The AP reported Friday that Pruitt's concern with his safety came at a steep cost to taxpayers as his swollen security detail blew through overtime budgets and at times diverted officers away from investigating environmental crimes. Pruitt's 20-member full-time detail is more than three times the size of his predecessor's part-time security contingent.
EPA's inspector general is currently auditing Pruitt's security spending — one of at least five ongoing probes by the agency's watchdog into spending and ethics issues surrounding the administrator. A GOP-led House oversight committee is also investigating Pruitt's travel spending and the administrator's bargain-priced rental of a $50-a-night Capitol Hill condo tied to a fossil fuels lobbyist.
Shortly after arriving in Washington, Pruitt, 49, demoted the career staff member heading his security detail and replaced him with EPA Senior Special Agent Pasquale "Nino" Perrotta, a former Secret Service agent who operates a private security company. Perrotta oversaw a rapid expansion of the EPA chief's security detail to accommodate guarding him day and night, even on family vacations and when Pruitt was home in Oklahoma.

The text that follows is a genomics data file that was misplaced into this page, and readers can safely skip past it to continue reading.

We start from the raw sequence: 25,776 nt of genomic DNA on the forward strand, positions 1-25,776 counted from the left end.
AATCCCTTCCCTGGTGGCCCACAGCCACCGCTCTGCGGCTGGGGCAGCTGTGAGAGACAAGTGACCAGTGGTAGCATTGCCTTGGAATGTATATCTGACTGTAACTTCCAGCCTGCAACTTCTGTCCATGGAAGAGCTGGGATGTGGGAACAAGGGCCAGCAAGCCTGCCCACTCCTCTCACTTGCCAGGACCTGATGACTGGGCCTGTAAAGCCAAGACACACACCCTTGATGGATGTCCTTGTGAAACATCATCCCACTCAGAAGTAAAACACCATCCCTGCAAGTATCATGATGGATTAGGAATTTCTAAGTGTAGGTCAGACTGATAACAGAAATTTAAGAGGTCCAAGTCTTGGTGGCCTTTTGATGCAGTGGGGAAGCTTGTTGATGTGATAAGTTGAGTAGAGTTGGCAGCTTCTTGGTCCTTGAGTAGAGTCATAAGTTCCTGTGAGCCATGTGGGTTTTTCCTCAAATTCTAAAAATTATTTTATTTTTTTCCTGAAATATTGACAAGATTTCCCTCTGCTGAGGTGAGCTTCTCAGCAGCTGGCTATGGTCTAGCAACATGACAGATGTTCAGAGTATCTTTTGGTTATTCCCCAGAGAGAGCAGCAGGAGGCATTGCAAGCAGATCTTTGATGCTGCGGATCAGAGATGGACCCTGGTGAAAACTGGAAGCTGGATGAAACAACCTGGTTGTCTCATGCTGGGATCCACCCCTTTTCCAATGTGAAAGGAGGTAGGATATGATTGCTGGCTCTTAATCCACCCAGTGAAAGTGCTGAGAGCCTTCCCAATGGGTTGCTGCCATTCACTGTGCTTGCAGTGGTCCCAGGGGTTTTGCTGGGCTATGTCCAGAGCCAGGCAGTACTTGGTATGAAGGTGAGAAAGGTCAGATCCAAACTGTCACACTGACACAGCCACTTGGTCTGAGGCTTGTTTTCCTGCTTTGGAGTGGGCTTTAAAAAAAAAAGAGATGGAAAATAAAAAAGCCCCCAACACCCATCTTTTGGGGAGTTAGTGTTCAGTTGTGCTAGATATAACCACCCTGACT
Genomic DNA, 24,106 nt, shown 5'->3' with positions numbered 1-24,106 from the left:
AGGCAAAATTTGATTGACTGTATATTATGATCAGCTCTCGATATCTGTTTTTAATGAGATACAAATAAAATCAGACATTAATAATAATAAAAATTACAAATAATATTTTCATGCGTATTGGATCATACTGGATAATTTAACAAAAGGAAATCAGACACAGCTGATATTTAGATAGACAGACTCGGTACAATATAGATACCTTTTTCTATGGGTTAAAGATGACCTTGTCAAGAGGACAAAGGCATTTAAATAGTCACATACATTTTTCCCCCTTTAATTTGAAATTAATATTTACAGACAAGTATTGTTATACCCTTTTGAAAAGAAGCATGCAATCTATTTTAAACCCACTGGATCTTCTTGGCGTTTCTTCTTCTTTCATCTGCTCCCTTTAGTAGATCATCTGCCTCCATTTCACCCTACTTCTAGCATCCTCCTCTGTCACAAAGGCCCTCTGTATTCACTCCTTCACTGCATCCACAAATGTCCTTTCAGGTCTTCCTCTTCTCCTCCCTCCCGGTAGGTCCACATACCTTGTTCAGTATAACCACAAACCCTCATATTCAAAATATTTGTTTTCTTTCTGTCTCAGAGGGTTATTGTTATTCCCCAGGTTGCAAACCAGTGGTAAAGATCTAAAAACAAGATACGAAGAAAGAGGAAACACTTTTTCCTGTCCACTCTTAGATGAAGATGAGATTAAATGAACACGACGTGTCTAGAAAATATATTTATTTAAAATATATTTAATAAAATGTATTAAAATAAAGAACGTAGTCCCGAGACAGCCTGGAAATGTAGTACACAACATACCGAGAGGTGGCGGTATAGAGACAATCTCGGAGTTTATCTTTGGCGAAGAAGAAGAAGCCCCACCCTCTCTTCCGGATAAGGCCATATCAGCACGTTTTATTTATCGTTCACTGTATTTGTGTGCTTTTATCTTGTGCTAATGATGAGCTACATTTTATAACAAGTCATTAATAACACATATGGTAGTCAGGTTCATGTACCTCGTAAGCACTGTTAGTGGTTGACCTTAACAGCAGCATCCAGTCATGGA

Perrotta also signed off on new procedures that let Pruitt fly first-class on commercial airliners, with the security chief typically sitting next to him with other security staff farther back in the plane. Pruitt's premium status gave him and his security chief access to VIP airport lounges.
Pruitt has said his use of first-class airfare was initiated following unpleasant interactions with other travelers. In one incident, someone yelled profanity as he walked through the airport.
A nationwide search of state and federal court records by AP found no case where anyone has been arrested or charged with making violent threats against Pruitt.
In November, BuzzFeed News investigative reporter Jason Leopold filed a public records request with EPA for copies of government records about death threats to Pruitt. Leopold told AP this week that an EPA official who responded to his request told him verbally that after checks with the agency's general counsel and inspector general's office that no such records existed.